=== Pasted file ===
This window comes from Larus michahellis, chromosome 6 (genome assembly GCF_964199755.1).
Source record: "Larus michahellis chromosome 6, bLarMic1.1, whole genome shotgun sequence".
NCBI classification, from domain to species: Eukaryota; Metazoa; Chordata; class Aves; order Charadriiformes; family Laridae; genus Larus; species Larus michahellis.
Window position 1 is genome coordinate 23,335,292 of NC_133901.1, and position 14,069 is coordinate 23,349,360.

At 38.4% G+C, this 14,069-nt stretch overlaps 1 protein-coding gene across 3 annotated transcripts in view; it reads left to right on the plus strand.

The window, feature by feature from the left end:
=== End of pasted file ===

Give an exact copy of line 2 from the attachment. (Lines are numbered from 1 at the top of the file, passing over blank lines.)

Source record: "Larus michahellis chromosome 6, bLarMic1.1, whole genome shotgun sequence".